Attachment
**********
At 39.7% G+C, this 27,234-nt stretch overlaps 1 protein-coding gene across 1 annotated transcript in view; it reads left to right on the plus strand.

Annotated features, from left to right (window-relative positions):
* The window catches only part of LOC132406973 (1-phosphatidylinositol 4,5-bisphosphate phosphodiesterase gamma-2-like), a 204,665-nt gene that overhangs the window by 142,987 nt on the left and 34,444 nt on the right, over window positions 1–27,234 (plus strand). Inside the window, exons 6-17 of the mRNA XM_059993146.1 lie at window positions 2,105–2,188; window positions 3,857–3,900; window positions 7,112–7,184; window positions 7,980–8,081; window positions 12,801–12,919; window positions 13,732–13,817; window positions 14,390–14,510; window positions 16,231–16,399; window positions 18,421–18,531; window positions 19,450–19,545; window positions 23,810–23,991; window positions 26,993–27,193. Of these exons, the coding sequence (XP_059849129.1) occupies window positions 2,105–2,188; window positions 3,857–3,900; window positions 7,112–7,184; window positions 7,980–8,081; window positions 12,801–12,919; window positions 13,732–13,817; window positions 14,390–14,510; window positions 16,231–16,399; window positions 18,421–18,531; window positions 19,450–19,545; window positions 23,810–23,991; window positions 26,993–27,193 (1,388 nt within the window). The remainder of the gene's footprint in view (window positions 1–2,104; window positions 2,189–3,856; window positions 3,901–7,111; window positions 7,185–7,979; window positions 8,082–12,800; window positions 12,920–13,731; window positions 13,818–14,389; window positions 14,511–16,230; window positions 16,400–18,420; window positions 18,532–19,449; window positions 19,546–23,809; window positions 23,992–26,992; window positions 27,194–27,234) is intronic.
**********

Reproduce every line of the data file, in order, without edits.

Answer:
At 39.7% G+C, this 27,234-nt stretch overlaps 1 protein-coding gene across 1 annotated transcript in view; it reads left to right on the plus strand.

Annotated features, from left to right (window-relative positions):
* The window catches only part of LOC132406973 (1-phosphatidylinositol 4,5-bisphosphate phosphodiesterase gamma-2-like), a 204,665-nt gene that overhangs the window by 142,987 nt on the left and 34,444 nt on the right, over window positions 1–27,234 (plus strand). Inside the window, exons 6-17 of the mRNA XM_059993146.1 lie at window positions 2,105–2,188; window positions 3,857–3,900; window positions 7,112–7,184; window positions 7,980–8,081; window positions 12,801–12,919; window positions 13,732–13,817; window positions 14,390–14,510; window positions 16,231–16,399; window positions 18,421–18,531; window positions 19,450–19,545; window positions 23,810–23,991; window positions 26,993–27,193. Of these exons, the coding sequence (XP_059849129.1) occupies window positions 2,105–2,188; window positions 3,857–3,900; window positions 7,112–7,184; window positions 7,980–8,081; window positions 12,801–12,919; window positions 13,732–13,817; window positions 14,390–14,510; window positions 16,231–16,399; window positions 18,421–18,531; window positions 19,450–19,545; window positions 23,810–23,991; window positions 26,993–27,193 (1,388 nt within the window). The remainder of the gene's footprint in view (window positions 1–2,104; window positions 2,189–3,856; window positions 3,901–7,111; window positions 7,185–7,979; window positions 8,082–12,800; window positions 12,920–13,731; window positions 13,818–14,389; window positions 14,511–16,230; window positions 16,400–18,420; window positions 18,532–19,449; window positions 19,546–23,809; window positions 23,992–26,992; window positions 27,194–27,234) is intronic.